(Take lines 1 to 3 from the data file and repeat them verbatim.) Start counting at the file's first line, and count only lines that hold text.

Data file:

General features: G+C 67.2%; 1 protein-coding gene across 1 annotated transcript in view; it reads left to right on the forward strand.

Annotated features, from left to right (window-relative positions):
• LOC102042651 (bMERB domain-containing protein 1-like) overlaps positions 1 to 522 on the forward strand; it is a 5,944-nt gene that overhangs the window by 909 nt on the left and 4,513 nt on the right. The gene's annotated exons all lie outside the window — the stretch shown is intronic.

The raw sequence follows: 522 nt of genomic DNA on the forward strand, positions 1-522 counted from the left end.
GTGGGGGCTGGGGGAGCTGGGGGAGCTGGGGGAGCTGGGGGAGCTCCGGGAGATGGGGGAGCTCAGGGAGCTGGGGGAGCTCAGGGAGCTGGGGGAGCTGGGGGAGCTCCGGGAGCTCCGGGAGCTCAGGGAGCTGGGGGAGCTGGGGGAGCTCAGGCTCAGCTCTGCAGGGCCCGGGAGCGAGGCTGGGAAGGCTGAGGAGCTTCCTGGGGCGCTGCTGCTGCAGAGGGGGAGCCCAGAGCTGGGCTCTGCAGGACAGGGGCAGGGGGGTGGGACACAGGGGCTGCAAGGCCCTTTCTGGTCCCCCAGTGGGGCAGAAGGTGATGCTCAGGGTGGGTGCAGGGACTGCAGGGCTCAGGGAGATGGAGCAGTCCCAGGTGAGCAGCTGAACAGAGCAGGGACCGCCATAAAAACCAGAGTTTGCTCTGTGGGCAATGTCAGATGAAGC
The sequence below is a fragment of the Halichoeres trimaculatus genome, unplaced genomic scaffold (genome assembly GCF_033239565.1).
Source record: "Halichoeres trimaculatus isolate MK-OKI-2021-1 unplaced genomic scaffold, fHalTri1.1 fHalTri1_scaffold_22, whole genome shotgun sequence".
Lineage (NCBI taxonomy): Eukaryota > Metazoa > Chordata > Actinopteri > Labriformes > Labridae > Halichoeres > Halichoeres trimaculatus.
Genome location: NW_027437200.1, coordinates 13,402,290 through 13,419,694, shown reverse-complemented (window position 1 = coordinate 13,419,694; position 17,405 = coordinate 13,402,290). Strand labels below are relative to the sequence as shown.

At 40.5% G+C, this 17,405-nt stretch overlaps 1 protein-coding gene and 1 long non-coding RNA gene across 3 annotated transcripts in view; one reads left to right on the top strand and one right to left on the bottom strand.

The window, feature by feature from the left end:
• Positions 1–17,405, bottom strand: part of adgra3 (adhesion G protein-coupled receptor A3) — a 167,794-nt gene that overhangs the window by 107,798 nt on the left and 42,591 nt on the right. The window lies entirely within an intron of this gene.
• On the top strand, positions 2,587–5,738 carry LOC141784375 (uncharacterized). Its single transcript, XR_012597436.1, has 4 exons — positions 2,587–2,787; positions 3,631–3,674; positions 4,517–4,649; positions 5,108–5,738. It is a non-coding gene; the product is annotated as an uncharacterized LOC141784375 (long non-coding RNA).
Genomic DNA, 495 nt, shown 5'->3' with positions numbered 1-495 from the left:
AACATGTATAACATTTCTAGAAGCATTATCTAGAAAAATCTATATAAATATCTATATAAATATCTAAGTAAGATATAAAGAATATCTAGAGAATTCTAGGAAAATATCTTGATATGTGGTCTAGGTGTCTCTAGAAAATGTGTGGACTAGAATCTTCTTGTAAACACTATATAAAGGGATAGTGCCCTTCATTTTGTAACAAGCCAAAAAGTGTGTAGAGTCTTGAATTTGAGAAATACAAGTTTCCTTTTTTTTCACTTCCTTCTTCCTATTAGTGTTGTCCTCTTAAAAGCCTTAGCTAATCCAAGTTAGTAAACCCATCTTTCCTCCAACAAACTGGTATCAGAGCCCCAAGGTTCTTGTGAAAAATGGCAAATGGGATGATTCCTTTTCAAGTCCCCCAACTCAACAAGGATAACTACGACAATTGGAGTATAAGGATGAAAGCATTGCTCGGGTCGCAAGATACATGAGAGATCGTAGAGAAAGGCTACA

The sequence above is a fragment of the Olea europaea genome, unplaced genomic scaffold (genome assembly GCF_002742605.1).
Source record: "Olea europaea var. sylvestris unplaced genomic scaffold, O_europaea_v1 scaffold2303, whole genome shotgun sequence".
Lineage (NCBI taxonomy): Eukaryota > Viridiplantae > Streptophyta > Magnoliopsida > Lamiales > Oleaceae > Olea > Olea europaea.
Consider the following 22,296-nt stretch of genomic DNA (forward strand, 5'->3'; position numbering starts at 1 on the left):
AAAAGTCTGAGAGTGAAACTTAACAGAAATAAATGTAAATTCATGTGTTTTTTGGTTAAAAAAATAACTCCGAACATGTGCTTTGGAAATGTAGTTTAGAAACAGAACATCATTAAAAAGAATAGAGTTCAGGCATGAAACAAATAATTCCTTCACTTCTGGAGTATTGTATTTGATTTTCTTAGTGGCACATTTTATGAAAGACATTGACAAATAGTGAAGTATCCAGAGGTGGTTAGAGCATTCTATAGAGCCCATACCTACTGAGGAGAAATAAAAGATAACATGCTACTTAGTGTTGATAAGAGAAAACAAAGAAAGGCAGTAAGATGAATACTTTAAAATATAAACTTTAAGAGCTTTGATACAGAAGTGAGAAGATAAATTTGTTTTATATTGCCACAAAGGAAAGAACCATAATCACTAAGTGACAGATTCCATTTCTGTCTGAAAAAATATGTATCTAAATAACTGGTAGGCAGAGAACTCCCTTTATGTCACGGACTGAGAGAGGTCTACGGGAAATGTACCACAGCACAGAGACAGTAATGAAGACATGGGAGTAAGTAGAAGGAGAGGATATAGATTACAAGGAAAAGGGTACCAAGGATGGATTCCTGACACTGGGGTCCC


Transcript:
General features: G+C 67.2%; 1 protein-coding gene across 1 annotated transcript in view; it reads left to right on the forward strand.

Annotated features, from left to right (window-relative positions):
• LOC102042651 (bMERB domain-containing protein 1-like) overlaps positions 1 to 522 on the forward strand; it is a 5,944-nt gene that overhangs the window by 909 nt on the left and 4,513 nt on the right. The gene's annotated exons all lie outside the window — the stretch shown is intronic.